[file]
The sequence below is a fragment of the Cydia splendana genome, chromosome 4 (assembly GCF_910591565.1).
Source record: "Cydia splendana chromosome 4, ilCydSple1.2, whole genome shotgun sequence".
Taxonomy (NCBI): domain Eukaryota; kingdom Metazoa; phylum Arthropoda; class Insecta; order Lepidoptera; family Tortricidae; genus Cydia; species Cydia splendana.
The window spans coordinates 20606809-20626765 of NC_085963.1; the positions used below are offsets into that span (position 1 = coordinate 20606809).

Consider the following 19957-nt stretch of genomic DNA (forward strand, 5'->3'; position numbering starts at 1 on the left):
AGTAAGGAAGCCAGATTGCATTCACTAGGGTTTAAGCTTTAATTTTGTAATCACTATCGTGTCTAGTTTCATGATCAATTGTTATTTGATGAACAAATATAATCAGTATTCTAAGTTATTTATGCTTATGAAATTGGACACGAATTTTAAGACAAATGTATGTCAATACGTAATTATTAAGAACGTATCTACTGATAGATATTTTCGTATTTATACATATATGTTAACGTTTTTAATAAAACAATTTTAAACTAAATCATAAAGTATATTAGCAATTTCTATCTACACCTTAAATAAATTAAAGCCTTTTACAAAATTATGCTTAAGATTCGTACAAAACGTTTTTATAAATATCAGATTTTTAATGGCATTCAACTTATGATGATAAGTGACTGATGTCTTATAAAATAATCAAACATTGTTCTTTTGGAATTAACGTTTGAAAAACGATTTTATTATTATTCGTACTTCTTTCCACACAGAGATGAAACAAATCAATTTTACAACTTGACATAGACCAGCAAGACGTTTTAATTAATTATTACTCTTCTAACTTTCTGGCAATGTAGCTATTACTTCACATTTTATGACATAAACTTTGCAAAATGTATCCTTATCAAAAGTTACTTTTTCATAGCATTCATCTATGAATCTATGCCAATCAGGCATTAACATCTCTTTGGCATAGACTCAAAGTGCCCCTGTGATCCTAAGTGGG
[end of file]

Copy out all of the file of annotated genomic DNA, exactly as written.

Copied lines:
The sequence below is a fragment of the Cydia splendana genome, chromosome 4 (assembly GCF_910591565.1).
Source record: "Cydia splendana chromosome 4, ilCydSple1.2, whole genome shotgun sequence".
Taxonomy (NCBI): domain Eukaryota; kingdom Metazoa; phylum Arthropoda; class Insecta; order Lepidoptera; family Tortricidae; genus Cydia; species Cydia splendana.
The window spans coordinates 20606809-20626765 of NC_085963.1; the positions used below are offsets into that span (position 1 = coordinate 20606809).

Consider the following 19957-nt stretch of genomic DNA (forward strand, 5'->3'; position numbering starts at 1 on the left):
AGTAAGGAAGCCAGATTGCATTCACTAGGGTTTAAGCTTTAATTTTGTAATCACTATCGTGTCTAGTTTCATGATCAATTGTTATTTGATGAACAAATATAATCAGTATTCTAAGTTATTTATGCTTATGAAATTGGACACGAATTTTAAGACAAATGTATGTCAATACGTAATTATTAAGAACGTATCTACTGATAGATATTTTCGTATTTATACATATATGTTAACGTTTTTAATAAAACAATTTTAAACTAAATCATAAAGTATATTAGCAATTTCTATCTACACCTTAAATAAATTAAAGCCTTTTACAAAATTATGCTTAAGATTCGTACAAAACGTTTTTATAAATATCAGATTTTTAATGGCATTCAACTTATGATGATAAGTGACTGATGTCTTATAAAATAATCAAACATTGTTCTTTTGGAATTAACGTTTGAAAAACGATTTTATTATTATTCGTACTTCTTTCCACACAGAGATGAAACAAATCAATTTTACAACTTGACATAGACCAGCAAGACGTTTTAATTAATTATTACTCTTCTAACTTTCTGGCAATGTAGCTATTACTTCACATTTTATGACATAAACTTTGCAAAATGTATCCTTATCAAAAGTTACTTTTTCATAGCATTCATCTATGAATCTATGCCAATCAGGCATTAACATCTCTTTGGCATAGACTCAAAGTGCCCCTGTGATCCTAAGTGGG